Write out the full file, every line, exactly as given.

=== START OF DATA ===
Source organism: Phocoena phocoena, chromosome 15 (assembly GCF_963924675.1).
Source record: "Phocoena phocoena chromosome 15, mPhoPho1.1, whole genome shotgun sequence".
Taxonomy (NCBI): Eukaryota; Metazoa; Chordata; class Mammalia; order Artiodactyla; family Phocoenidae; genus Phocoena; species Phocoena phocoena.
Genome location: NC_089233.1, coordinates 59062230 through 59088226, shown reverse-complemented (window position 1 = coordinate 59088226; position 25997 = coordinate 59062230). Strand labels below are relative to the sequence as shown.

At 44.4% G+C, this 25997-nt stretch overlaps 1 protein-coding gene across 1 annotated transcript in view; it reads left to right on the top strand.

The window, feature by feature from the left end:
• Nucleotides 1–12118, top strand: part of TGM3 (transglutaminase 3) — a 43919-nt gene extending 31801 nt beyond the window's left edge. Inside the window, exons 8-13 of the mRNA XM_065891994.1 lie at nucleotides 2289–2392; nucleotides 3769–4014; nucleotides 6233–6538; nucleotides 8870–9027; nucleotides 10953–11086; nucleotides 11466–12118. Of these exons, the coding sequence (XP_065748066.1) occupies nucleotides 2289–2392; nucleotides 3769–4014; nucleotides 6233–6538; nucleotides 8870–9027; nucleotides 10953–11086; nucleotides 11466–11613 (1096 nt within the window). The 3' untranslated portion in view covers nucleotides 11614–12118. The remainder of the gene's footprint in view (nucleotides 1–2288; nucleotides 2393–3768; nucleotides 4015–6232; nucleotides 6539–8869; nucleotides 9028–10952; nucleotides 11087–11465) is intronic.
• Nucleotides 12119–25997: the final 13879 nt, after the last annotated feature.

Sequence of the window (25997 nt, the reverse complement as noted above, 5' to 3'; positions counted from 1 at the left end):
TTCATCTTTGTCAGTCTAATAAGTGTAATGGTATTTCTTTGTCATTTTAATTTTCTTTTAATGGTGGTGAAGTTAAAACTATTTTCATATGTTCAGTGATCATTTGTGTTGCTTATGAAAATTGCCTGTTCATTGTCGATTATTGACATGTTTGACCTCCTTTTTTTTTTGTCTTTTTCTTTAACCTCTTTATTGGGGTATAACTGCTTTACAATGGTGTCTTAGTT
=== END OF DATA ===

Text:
Source organism: Phocoena phocoena, chromosome 15 (assembly GCF_963924675.1).
Source record: "Phocoena phocoena chromosome 15, mPhoPho1.1, whole genome shotgun sequence".
Taxonomy (NCBI): Eukaryota; Metazoa; Chordata; class Mammalia; order Artiodactyla; family Phocoenidae; genus Phocoena; species Phocoena phocoena.
Genome location: NC_089233.1, coordinates 59062230 through 59088226, shown reverse-complemented (window position 1 = coordinate 59088226; position 25997 = coordinate 59062230). Strand labels below are relative to the sequence as shown.

At 44.4% G+C, this 25997-nt stretch overlaps 1 protein-coding gene across 1 annotated transcript in view; it reads left to right on the top strand.

The window, feature by feature from the left end:
• Nucleotides 1–12118, top strand: part of TGM3 (transglutaminase 3) — a 43919-nt gene extending 31801 nt beyond the window's left edge. Inside the window, exons 8-13 of the mRNA XM_065891994.1 lie at nucleotides 2289–2392; nucleotides 3769–4014; nucleotides 6233–6538; nucleotides 8870–9027; nucleotides 10953–11086; nucleotides 11466–12118. Of these exons, the coding sequence (XP_065748066.1) occupies nucleotides 2289–2392; nucleotides 3769–4014; nucleotides 6233–6538; nucleotides 8870–9027; nucleotides 10953–11086; nucleotides 11466–11613 (1096 nt within the window). The 3' untranslated portion in view covers nucleotides 11614–12118. The remainder of the gene's footprint in view (nucleotides 1–2288; nucleotides 2393–3768; nucleotides 4015–6232; nucleotides 6539–8869; nucleotides 9028–10952; nucleotides 11087–11465) is intronic.
• Nucleotides 12119–25997: the final 13879 nt, after the last annotated feature.

Sequence of the window (25997 nt, the reverse complement as noted above, 5' to 3'; positions counted from 1 at the left end):
TTCATCTTTGTCAGTCTAATAAGTGTAATGGTATTTCTTTGTCATTTTAATTTTCTTTTAATGGTGGTGAAGTTAAAACTATTTTCATATGTTCAGTGATCATTTGTGTTGCTTATGAAAATTGCCTGTTCATTGTCGATTATTGACATGTTTGACCTCCTTTTTTTTTTGTCTTTTTCTTTAACCTCTTTATTGGGGTATAACTGCTTTACAATGGTGTCTTAGTT